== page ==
Liberty Times (LT): You have proposed having the president double as the premier and of working as president from Kaohsiung. These would be unconstitutional. Would you amend the Constitution if you became president?
Han Kuo-yu (韓國瑜): The current system has resulted in the phenomenon of those having authority not needing to shoulder the responsibility, while others possess no authority, but need to shoulder responsibility. Obviously this unbalanced situation has to be adjusted to make authority and responsibility correspond. Former premier William Lai (賴清德) previously proposed that Cabinet members should be chosen from the ranks of lawmakers.
I pitched these ideas so people can discuss then, although I do not think constitutional changes are likely. Amendments to the Constitution must to pass the high threshold of being ratified by three-quarters of the Legislative Yuan and a referendum. However, there are alternatives, such as making a newly appointed premier present their policy agenda to the legislature before the latter takes a vote of confidence on them.
Photo: Chang Chung-yi, Taipei Times
Essentially, the premier would need the legislature’s seal of approval before taking office, which gives the position more legitimacy. Otherwise, the premier is merely the president’s chief of staff, to be summoned and dismissed at will.
President Tsai Ing-wen (蔡英文) has gone through three premiers so far; my television at home lasts longer than that. Premiers should not be disposable.
The president’s authority is clearly defined by the Council of Grand Justices Interpretation No. 627 as being in charge of national defense, diplomacy, cross-strait policy and the fundamental agenda of government. All other duties lie in the province of the premier as head of the Executive Yuan. The nation’s future president must find the character to get out of their premier’s way and to respect the constitutional framework of the political system.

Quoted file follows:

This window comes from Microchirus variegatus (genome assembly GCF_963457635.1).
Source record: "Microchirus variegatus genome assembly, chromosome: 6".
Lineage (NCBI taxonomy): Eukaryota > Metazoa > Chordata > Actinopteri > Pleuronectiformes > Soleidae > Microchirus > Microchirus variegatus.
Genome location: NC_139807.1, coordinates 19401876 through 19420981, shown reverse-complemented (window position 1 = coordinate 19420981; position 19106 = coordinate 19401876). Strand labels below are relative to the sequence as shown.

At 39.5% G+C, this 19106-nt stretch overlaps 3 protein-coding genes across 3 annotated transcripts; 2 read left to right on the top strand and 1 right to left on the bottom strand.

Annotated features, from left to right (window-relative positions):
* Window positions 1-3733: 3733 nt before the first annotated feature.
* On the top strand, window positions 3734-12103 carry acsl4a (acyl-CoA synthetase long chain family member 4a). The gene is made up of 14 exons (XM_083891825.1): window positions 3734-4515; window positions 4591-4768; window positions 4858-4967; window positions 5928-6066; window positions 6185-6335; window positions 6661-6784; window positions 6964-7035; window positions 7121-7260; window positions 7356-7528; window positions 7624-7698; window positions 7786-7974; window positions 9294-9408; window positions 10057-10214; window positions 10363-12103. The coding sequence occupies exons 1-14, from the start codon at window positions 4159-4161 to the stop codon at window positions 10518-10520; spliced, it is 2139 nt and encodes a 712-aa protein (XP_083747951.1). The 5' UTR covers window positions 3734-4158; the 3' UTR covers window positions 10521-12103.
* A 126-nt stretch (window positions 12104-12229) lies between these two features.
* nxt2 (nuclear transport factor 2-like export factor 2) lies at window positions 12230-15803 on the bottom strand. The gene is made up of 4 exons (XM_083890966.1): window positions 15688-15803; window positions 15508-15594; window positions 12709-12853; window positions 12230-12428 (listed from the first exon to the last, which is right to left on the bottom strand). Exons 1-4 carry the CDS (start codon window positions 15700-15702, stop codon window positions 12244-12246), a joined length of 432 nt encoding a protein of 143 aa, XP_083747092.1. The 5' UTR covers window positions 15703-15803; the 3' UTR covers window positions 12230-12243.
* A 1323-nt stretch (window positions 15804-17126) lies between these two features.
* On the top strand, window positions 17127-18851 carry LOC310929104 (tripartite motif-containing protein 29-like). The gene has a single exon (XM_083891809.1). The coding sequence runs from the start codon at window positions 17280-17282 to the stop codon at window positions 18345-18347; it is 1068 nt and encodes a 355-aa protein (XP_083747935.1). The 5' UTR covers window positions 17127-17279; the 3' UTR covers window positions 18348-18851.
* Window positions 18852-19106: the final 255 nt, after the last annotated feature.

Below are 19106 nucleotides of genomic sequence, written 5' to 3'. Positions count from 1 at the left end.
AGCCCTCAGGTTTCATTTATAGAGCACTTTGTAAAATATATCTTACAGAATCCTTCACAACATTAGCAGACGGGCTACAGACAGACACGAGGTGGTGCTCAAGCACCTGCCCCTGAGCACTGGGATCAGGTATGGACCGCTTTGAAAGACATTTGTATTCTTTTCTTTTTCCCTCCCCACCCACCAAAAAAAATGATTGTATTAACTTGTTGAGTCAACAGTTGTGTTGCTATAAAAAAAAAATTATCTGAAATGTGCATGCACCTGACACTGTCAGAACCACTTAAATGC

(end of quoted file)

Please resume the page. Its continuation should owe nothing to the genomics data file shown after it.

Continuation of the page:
Making constitutional amendments is a highly involved and could require cooperation between parties, which is also time-consuming. Constitutional reforms probably should be done some other way. Setting the precedence of holding a vote of confidence [for the premier] would show that the president is serious about bringing accountability to politics.
LT: If you are elected president, how would you conduct cross-strait relations?
Han: I have reiterated the four points time and again and very clearly: Defend the Republic of China (ROC); reject “one country, two systems”; love freedom and democracy; stand with peace and prosperity.
These points are profound. The roles for the hearts, brains, hands and feet of 23 million Taiwanese need to be clearly defined. The feet are our democracy and freedoms that must stand firm; the hands are for shaking with people from every ethnic group, nation and class; the hearts are for knowing that the Taiwanese economy is in a hard place and a lot of people are suffering; the brains are for finding every possible chance of growth for Taiwan.